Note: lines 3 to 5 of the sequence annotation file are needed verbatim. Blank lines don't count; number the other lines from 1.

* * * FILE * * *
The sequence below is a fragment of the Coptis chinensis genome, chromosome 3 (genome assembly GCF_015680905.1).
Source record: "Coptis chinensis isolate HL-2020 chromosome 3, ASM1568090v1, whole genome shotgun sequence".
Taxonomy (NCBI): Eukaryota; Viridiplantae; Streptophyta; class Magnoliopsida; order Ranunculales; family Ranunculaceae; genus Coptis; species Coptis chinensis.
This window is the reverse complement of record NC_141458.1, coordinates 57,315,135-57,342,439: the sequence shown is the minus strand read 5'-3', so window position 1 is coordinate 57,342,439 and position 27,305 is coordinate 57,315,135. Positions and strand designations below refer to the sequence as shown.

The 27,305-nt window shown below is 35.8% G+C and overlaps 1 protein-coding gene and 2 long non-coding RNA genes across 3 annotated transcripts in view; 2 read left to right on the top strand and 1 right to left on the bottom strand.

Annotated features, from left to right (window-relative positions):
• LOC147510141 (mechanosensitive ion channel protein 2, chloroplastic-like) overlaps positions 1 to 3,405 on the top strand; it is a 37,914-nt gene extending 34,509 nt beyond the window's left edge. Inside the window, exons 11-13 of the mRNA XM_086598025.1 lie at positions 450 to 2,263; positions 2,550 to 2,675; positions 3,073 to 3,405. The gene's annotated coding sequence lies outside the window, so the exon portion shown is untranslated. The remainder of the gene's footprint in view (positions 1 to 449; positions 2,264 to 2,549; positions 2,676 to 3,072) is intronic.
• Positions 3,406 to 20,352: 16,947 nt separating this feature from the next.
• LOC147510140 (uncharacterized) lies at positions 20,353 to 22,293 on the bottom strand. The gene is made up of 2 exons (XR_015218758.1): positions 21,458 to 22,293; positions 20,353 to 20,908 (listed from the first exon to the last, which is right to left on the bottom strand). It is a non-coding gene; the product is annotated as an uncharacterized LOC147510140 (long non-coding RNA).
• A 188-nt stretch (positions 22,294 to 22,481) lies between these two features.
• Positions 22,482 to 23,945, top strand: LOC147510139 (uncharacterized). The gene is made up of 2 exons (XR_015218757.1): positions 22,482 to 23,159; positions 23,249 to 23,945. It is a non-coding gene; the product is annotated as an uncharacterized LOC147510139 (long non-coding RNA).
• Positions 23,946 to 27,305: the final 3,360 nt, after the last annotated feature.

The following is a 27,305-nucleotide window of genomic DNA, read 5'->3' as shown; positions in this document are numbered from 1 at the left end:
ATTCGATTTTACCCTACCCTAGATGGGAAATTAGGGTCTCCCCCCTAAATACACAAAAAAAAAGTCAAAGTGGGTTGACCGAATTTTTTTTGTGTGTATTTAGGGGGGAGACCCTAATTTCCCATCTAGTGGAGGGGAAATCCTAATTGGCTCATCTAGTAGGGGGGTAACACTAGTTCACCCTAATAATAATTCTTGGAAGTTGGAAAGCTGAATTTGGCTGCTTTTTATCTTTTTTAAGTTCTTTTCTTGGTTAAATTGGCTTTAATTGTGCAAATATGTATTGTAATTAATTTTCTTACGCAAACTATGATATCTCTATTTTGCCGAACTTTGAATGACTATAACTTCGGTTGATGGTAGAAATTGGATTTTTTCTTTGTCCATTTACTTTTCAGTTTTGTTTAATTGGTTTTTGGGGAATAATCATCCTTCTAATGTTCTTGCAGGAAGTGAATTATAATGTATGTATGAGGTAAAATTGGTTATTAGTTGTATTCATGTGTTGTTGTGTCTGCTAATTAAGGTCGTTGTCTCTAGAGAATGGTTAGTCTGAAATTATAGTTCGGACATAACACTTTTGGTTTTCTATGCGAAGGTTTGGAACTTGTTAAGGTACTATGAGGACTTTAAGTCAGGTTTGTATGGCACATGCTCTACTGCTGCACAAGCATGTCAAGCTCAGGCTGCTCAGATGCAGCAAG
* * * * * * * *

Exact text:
Taxonomy (NCBI): Eukaryota; Viridiplantae; Streptophyta; class Magnoliopsida; order Ranunculales; family Ranunculaceae; genus Coptis; species Coptis chinensis.
This window is the reverse complement of record NC_141458.1, coordinates 57,315,135-57,342,439: the sequence shown is the minus strand read 5'-3', so window position 1 is coordinate 57,342,439 and position 27,305 is coordinate 57,315,135. Positions and strand designations below refer to the sequence as shown.

The 27,305-nt window shown below is 35.8% G+C and overlaps 1 protein-coding gene and 2 long non-coding RNA genes across 3 annotated transcripts in view; 2 read left to right on the top strand and 1 right to left on the bottom strand.